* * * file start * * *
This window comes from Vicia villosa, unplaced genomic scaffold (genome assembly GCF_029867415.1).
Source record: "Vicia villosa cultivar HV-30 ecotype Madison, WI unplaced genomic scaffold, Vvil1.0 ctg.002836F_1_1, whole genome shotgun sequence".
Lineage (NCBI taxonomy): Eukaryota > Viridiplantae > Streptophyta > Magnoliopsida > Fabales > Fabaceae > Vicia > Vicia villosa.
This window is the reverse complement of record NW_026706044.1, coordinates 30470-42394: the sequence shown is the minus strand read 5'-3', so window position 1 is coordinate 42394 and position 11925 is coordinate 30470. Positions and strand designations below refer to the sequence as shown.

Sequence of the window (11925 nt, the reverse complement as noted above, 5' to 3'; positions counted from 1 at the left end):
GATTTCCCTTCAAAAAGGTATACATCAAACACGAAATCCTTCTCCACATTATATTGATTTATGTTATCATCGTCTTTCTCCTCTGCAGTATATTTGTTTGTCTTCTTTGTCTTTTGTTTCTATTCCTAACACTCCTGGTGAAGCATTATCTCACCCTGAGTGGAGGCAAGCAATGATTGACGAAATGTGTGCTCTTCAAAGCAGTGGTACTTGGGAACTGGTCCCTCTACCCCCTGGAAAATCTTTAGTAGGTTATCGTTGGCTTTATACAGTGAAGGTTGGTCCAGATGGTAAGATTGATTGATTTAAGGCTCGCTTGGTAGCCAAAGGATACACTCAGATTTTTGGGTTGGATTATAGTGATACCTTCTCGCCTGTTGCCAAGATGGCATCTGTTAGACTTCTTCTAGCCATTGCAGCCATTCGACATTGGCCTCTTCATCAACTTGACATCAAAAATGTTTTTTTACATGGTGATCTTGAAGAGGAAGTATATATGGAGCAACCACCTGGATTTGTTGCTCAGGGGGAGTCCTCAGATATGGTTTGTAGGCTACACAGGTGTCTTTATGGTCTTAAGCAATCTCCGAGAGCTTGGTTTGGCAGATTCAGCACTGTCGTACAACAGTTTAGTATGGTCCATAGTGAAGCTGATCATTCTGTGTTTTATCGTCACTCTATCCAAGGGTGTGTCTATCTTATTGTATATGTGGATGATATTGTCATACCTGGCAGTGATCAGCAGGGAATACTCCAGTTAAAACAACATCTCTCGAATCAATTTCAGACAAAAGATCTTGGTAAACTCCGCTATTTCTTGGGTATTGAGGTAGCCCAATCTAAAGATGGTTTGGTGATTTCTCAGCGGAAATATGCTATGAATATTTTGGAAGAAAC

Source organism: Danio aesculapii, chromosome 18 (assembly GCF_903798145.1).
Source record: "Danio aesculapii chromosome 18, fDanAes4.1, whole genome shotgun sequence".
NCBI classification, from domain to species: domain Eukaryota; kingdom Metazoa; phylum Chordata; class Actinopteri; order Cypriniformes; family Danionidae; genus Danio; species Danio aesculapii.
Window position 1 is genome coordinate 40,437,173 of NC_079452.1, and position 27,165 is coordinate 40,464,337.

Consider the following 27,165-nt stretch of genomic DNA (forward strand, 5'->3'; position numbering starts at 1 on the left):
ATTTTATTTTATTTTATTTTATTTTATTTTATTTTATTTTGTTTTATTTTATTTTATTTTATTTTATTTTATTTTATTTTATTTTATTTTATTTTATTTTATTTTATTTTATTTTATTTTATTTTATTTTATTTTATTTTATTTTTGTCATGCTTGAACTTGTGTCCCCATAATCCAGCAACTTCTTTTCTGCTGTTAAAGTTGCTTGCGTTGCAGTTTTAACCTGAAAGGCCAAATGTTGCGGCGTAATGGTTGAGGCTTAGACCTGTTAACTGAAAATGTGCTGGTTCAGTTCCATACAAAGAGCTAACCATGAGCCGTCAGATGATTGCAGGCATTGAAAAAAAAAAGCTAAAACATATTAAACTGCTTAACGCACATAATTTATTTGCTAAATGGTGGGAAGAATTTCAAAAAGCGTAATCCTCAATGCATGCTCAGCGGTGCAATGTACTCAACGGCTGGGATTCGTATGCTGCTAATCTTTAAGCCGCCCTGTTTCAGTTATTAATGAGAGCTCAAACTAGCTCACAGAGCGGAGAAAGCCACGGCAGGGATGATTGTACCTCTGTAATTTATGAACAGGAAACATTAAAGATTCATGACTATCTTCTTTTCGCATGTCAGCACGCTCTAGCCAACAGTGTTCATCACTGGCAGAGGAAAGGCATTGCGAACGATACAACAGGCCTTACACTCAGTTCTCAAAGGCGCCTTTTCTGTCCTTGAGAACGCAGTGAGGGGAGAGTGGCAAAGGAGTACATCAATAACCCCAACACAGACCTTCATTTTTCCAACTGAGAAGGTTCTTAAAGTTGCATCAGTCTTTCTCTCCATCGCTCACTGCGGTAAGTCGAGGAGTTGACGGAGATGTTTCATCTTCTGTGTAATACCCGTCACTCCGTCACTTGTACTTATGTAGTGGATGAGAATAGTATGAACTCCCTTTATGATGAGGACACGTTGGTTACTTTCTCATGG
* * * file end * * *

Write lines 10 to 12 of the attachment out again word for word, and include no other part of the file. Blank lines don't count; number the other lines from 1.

Window position 1 is genome coordinate 40,437,173 of NC_079452.1, and position 27,165 is coordinate 40,464,337.

Consider the following 27,165-nt stretch of genomic DNA (forward strand, 5'->3'; position numbering starts at 1 on the left):
ATTTTATTTTATTTTATTTTATTTTATTTTATTTTATTTTGTTTTATTTTATTTTATTTTATTTTATTTTATTTTATTTTATTTTATTTTATTTTATTTTATTTTATTTTATTTTATTTTATTTTATTTTATTTTATTTTATTTTTGTCATGCTTGAACTTGTGTCCCCATAATCCAGCAACTTCTTTTCTGCTGTTAAAGTTGCTTGCGTTGCAGTTTTAACCTGAAAGGCCAAATGTTGCGGCGTAATGGTTGAGGCTTAGACCTGTTAACTGAAAATGTGCTGGTTCAGTTCCATACAAAGAGCTAACCATGAGCCGTCAGATGATTGCAGGCATTGAAAAAAAAAAGCTAAAACATATTAAACTGCTTAACGCACATAATTTATTTGCTAAATGGTGGGAAGAATTTCAAAAAGCGTAATCCTCAATGCATGCTCAGCGGTGCAATGTACTCAACGGCTGGGATTCGTATGCTGCTAATCTTTAAGCCGCCCTGTTTCAGTTATTAATGAGAGCTCAAACTAGCTCACAGAGCGGAGAAAGCCACGGCAGGGATGATTGTACCTCTGTAATTTATGAACAGGAAACATTAAAGATTCATGACTATCTTCTTTTCGCATGTCAGCACGCTCTAGCCAACAGTGTTCATCACTGGCAGAGGAAAGGCATTGCGAACGATACAACAGGCCTTACACTCAGTTCTCAAAGGCGCCTTTTCTGTCCTTGAGAACGCAGTGAGGGGAGAGTGGCAAAGGAGTACATCAATAACCCCAACACAGACCTTCATTTTTCCAACTGAGAAGGTTCTTAAAGTTGCATCAGTCTTTCTCTCCATCGCTCACTGCGGTAAGTCGAGGAGTTGACGGAGATGTTTCATCTTCTGTGTAATACCCGTCACTCCGTCACTTGTACTTATGTAGTGGATGAGAATAGTATGAACTCCCTTTATGATGAGGACACGTTGGTTACTTTCTCATGG